Rather than title this review ‘Palace on Wheels’ or something along those lines, I went with ‘Royal Residence’. The perfect term to reflect the palatial grandeur of the new Hyundai Palisade. On another note, you might be wondering what the name actually means! Well, a Palisade is actually a type of wall that is built to either support or protect. Both of which are duties carried out by the Hyundai that shares its moniker. Along with enveloping you in luxury but I will get to that later.
Why is the Palisade so special then? Well, it’s Hyundai’s flagship SUV to put it simply. This is a vehicle has taken the brand into new territory and put it up against a different set of rivals. The Palisade is also a car that was originally designed with the American market in mind but is now available down under in a right hand drive guise. A simple paradox lays ahead of this car then, succeed in several markets and conquer new frontiers. So how does it fare?
One look at the exterior and you can instantly tell the American influence behind the Palisade. At the front, the nose has a tall imposing demeanor complete with a big chrome grille. These are the sort of dimensions that are not often seen on our roads but there’s reason to suggest that things are changing! Behind that tall nose and long bonnet sits the body of the car which is also drawn out so as to resemble a raised limo. Make no mistake, this is very much a U.S sized car but it does make the interior a nice place to be, more on that later! Back to the exterior where the lines themselves span the side of this SUV and help with accentuating the length of the vehicle. Not only that, those flared arches accentuate the wheels along with allowing some space for large chrome spinners.
In all honesty, the Palisade feels big but then it is meant to. The body, wheels and use of chrome are all accentuated to cater to the American buyer. As that is the case, it can feel a little too flash to some New Zealanders but judging by the car’s success here, it would seem that chrome is a guilty pleasure for Kiwis!
One of the Palisade’s noteworthy design pieces comes in the form of the LEDs. At the front, they arch around the light cluster in a way that creates a unique light display. Additionally, there is a small rectangular shaped window separating the two main headlight clusters, offering a glimpse of the LEDs when lit. A nifty styling element that had many enquiring about its function! However, something that combines form and function unquestionably well is the interior so lets have a poke around there.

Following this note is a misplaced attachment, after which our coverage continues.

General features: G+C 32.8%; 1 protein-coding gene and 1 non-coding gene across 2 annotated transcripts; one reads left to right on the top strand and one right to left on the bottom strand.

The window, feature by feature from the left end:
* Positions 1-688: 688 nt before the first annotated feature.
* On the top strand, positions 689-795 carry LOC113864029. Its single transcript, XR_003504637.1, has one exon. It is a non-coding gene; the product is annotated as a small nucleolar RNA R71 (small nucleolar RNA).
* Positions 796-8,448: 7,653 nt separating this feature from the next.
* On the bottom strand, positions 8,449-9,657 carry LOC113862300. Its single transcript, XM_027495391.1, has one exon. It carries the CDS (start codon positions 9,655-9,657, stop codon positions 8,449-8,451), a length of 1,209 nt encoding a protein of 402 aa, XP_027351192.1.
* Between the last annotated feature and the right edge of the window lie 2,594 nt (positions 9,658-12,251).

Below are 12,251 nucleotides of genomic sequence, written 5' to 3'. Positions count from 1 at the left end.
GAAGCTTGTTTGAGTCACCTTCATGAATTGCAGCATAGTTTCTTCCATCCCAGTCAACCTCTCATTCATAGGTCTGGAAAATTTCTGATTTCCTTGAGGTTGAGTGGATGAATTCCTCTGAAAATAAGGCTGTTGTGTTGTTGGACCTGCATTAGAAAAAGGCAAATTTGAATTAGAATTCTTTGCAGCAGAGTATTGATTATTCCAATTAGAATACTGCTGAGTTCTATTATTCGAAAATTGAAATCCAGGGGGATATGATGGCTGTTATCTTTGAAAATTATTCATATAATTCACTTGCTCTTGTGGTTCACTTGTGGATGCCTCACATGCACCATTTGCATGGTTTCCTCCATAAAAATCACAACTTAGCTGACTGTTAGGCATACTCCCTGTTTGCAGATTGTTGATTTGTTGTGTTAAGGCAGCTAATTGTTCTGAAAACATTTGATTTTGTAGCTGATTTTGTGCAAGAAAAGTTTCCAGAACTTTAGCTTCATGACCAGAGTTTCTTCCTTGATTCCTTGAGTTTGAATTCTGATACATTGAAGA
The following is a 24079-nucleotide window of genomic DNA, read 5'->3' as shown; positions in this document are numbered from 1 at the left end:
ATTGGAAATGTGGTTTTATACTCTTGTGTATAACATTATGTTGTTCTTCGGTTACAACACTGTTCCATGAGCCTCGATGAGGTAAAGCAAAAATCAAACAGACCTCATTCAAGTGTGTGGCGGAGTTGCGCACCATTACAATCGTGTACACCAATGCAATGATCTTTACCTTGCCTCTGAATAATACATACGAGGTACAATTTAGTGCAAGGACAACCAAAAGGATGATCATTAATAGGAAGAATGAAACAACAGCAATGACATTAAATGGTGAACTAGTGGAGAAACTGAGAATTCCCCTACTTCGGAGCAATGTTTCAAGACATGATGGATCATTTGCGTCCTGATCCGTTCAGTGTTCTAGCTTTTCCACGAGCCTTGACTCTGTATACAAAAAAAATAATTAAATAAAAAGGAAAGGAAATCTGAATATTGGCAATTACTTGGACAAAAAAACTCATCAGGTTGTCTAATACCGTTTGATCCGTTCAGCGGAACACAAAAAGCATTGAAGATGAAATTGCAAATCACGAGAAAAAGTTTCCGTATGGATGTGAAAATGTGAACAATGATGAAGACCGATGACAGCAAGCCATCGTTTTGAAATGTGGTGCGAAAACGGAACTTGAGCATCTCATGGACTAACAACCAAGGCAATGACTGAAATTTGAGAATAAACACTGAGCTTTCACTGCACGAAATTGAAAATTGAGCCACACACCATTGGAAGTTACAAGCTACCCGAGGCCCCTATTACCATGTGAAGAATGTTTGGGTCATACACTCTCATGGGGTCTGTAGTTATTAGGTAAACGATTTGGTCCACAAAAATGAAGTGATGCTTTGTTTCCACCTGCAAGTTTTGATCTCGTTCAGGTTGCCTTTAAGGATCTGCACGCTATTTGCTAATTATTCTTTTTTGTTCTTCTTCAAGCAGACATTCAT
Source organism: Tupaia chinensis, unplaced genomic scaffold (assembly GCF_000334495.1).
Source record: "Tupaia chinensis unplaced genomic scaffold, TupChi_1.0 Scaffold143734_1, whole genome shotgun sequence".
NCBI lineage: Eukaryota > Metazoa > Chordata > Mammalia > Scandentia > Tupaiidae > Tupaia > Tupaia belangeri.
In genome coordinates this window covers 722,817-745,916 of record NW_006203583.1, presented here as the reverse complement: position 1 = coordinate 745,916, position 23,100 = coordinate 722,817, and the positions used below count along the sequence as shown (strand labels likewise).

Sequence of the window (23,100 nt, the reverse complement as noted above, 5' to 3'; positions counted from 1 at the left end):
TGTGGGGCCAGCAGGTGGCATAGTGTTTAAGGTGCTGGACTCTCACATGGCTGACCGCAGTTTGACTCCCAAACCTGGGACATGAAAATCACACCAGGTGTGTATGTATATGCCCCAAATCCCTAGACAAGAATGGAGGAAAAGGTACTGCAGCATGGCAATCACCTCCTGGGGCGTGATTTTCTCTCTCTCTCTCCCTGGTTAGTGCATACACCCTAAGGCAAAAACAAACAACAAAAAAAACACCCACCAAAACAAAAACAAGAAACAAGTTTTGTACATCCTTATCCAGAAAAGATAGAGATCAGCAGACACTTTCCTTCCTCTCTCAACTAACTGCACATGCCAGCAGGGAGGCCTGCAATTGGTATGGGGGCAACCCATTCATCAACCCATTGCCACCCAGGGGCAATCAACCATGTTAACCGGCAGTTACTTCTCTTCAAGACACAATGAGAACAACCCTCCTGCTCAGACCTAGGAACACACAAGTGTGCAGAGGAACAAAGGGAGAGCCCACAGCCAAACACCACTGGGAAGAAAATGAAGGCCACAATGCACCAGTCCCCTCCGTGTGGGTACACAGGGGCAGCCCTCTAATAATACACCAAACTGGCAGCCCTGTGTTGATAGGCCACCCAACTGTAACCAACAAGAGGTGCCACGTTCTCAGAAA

The interior feels noticeably bright as you can see in the photo above. That is thanks in part to the large windows and sunroof but also down to the use of lighter coloured materials. Combine the white leather with wood panels and one could mistake this interior for that of a superyacht. Not only do the materials look the part, they also reflect the same feeling of quality on touch. Leather, wood and soft plastics make this a luxurious place to be. Shake those same panels and you will get a sense of how well built the Palisade is. Storage spaces are aplenty with the centre console happy to swallow cups, phones and more! That same centre console might seem a bit crowded with buttons but I’m oldschool and would prefer to that to a touchscreen. All the heating/cooling functions for the seats are included there along with a drive mode and gear selector. That’s nice and so is the infotainment unit which is Hyundai’s staple which we I have come to love.
Something else that I loved was the backseat experience. My review model came with the 7-seat option but fear not because there is an 8-seat variant available as well. However, I would still have the 7-seat option because it gives you two captains chairs in the middle row. Reclining these chairs will grant you a view of the skies above through the sunroof, a medium through which I photographed Auckland’s Skytower on a rainy night some weeks ago.
All this luxury doesn’t make for a light car and with a weight of over 2 tonnes, the Palisade won’t be your first choice for the drag strip. The Limited model that I reviewed came with a 2.2 litre turbo diesel unit which had me questioning its abilities on paper at least. In the real world, that diesel engine pulls the ‘palace’ without trouble. Brilliantly smooth at motorway speeds but efficient around town, that’s a tough trick to pull off. With 147kW of power and 440Nm of toque on tap, the Palisade will not only pull itself with ease but it will also tow upto 2.2 tonnes braked!
While the engine does make light work of accelerating, you still need to keep in mind that this isn’t your average SUV. It does need a little bit more attention when navigating tight corners or parking at a mall for example. Though, the myriad of cameras and sensors will happily aid you there!
As someone who normally drives hatchbacks, the Palisade was quite a different experience for me. One that I initially resented but got used to very quickly. I can certainly see the appeal of a big luxury SUV like this, its imposing grille parts traffic for you (kidding). You don’t really get any tailgaters either because the Palisade is quite literally king of the road. Feeling like royalty is a given with this car so it’s just as well that the word ‘palace’ features in its name!